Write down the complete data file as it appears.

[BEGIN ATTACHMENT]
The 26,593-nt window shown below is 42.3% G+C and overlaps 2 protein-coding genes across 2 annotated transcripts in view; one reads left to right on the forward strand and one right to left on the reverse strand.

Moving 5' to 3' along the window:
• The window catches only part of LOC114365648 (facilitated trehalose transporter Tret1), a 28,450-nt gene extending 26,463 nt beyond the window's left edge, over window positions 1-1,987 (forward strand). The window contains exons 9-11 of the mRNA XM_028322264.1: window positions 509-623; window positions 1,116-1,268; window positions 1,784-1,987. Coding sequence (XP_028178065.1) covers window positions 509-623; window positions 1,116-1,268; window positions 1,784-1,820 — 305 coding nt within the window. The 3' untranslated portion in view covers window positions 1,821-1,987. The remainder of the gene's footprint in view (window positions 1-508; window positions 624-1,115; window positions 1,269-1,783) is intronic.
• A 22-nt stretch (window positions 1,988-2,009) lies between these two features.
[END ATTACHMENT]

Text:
The 26,593-nt window shown below is 42.3% G+C and overlaps 2 protein-coding genes across 2 annotated transcripts in view; one reads left to right on the forward strand and one right to left on the reverse strand.

Moving 5' to 3' along the window:
• The window catches only part of LOC114365648 (facilitated trehalose transporter Tret1), a 28,450-nt gene extending 26,463 nt beyond the window's left edge, over window positions 1-1,987 (forward strand). The window contains exons 9-11 of the mRNA XM_028322264.1: window positions 509-623; window positions 1,116-1,268; window positions 1,784-1,987. Coding sequence (XP_028178065.1) covers window positions 509-623; window positions 1,116-1,268; window positions 1,784-1,820 — 305 coding nt within the window. The 3' untranslated portion in view covers window positions 1,821-1,987. The remainder of the gene's footprint in view (window positions 1-508; window positions 624-1,115; window positions 1,269-1,783) is intronic.
• A 22-nt stretch (window positions 1,988-2,009) lies between these two features.